The Purpose of the Pretest: Part 1

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When you arrive for an eye exam at Cowichan Eyecare, you will spend the first portion of your eye exam experience with one of our highly trained technicians. The tests that are done prior to seeing your Optometrist are collectively called the “pretest.” The tests run depend on your age, the type of exam you are having, and any specific concerns you are having with your eyes or vision. However, the purpose of the pretest is always the same: to gather key information to aid the doctor in determining an accurate prescription and performing a thorough eye health assessment.

After the initial check-in process, a technician will ask to borrow your eyeglasses. The prescription in your lenses will be read through a process called lensometry. This approximates your prescription and also gives us information about the type of lenses that you are wearing, such as whether they are single vision, bifocals, or progressives. We can also identify if your glasses have certain features such as anti-reflective coatings and photochromic properties. We recommend that you bring any glasses that you currently use to your appointment. This is important so that your Optometrist can determine if and how much your prescription has changed and also make recommendations on lens styles or features that could improve your visual experience. It also allows our dispensing experts to clean, adjust, and make repairs to your glasses, if needed.

The next pretest step is autorefraction. The autorefractor is an instrument that gives an objective measurement of the refractive error of the eye. The patient simply views an image and the instrument measures how light reflects from the retina. It also provides an auto keratometry measurement of the curves of the front part of the eye called the cornea. Keratometry information is especially useful for fitting contact lenses and for monitoring certain eye conditions. Autorefraction data can be considered an estimate of the glasses and/or contact lens prescription for a patient and provides a starting point for the subjective refraction. Subjective refraction is the “better 1 or better 2” test that your Optometrist performs in the exam room to fine-tune your prescription. Autorefraction is generally fairly accurate but there are times when the readings may be variable due to cataracts or other ocular health conditions. This is why autorefraction alone is not used to prescribe glasses.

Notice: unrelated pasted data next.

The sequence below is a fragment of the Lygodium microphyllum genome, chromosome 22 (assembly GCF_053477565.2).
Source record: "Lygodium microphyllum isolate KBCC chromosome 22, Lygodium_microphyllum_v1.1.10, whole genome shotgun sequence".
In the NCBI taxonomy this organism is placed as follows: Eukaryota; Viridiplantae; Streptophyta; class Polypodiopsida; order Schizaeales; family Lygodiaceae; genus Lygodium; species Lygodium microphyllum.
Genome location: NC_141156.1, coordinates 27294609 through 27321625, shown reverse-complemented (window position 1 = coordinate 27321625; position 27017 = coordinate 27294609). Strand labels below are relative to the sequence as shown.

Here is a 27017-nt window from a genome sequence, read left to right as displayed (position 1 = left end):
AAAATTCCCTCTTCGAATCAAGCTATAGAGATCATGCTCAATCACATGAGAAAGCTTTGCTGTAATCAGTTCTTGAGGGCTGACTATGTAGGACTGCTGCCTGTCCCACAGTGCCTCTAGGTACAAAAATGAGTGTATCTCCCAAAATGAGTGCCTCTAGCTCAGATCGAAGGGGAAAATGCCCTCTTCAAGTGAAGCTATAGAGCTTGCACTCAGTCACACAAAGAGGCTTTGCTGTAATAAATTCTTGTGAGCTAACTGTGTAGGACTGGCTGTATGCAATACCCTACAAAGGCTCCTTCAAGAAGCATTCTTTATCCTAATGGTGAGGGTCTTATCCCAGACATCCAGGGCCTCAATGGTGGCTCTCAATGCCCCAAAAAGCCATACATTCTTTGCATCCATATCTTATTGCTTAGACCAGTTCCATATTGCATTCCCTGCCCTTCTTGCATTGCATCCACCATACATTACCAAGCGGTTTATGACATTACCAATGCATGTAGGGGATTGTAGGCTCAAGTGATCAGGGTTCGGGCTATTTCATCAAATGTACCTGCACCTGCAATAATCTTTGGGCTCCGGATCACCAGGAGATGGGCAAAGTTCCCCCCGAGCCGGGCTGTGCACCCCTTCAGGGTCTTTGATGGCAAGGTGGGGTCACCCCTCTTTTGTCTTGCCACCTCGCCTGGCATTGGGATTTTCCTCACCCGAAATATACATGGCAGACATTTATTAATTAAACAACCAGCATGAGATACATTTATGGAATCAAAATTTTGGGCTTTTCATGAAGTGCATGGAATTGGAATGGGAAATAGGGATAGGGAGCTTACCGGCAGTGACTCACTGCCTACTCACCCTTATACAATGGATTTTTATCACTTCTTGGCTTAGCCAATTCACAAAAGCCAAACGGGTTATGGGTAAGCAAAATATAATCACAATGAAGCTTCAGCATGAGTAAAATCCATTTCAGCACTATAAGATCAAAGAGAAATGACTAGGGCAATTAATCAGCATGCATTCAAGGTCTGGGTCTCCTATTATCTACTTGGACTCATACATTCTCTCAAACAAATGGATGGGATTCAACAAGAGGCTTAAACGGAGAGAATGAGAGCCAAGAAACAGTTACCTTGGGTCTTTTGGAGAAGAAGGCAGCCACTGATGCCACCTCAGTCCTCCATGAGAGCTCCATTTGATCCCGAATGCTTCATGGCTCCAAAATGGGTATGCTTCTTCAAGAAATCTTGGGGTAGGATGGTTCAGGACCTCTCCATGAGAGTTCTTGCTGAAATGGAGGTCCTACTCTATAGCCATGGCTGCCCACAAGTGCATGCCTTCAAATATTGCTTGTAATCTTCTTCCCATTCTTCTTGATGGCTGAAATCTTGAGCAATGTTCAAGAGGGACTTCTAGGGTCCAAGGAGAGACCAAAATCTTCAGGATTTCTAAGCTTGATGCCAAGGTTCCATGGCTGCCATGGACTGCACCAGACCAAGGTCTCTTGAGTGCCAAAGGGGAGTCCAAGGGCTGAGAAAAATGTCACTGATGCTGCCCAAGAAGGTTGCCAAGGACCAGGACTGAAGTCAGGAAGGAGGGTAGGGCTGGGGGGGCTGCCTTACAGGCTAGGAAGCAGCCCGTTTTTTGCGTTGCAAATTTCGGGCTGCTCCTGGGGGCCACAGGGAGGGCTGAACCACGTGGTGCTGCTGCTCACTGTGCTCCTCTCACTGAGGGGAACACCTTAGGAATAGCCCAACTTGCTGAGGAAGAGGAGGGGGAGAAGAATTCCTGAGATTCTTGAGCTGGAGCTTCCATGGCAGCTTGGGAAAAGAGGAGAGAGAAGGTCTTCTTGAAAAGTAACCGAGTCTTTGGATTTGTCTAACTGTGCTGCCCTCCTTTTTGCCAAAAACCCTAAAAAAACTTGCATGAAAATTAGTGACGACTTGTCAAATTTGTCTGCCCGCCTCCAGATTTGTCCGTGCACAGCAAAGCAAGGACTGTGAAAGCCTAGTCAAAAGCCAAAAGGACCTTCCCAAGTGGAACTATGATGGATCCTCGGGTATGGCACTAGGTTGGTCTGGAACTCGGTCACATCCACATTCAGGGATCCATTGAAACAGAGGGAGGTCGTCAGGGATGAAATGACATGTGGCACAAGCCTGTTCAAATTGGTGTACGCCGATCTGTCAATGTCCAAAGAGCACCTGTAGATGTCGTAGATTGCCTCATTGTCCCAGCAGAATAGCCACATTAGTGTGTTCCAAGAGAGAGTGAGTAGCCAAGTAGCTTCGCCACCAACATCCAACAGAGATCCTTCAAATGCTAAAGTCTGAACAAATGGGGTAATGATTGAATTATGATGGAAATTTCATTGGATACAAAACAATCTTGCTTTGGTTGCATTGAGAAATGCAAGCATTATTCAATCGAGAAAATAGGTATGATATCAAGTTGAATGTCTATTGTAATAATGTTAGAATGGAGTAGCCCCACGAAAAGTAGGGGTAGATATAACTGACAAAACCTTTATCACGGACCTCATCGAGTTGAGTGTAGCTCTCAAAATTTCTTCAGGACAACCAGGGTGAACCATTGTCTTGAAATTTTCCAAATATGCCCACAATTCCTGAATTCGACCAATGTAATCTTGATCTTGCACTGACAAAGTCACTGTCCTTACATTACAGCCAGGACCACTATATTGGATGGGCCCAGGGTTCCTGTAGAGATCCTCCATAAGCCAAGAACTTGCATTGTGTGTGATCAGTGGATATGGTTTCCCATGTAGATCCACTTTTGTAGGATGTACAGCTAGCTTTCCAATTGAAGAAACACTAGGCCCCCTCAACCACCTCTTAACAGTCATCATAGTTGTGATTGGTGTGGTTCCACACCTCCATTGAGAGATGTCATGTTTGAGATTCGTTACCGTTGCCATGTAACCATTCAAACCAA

Stay tuned for another article about the second half of the pretest that involves intraocular pressure, peripheral vision testing and retinal imaging.

Written by Trevor Miranda

Dr. Miranda was raised in Simcoe, Ontario and graduated from the University of Waterloo with his Doctorate of Optometry in 1995. Following graduation, he moved to beautiful Vancouver Island, where he continues to serve the eye care needs of the Cowichan Valley. Trevor is also an active member of the Third World Eye Care Society and has participated with other professionals to improve the vision of the less fortunate. Dr. Miranda was named Optometrist of the Year by the British Columbia Association of Optometrists in March 2015. This prestigious honour recognized Dr. Miranda’s commitment to providing every patient with exceptional care while mentoring optometrists across Canada. Outside the office, you will find Trevor enjoying hockey, coaching soccer, involved with the South Cowichan Rotary Club, and spending time with his wife Cheryl and their three children. Trevor looks forward to continuing to care for the eyes of the Cowichan Valley and welcomes new patients without a referral. Dr. Miranda is available for appointments in our Duncan and Cobble Hill.
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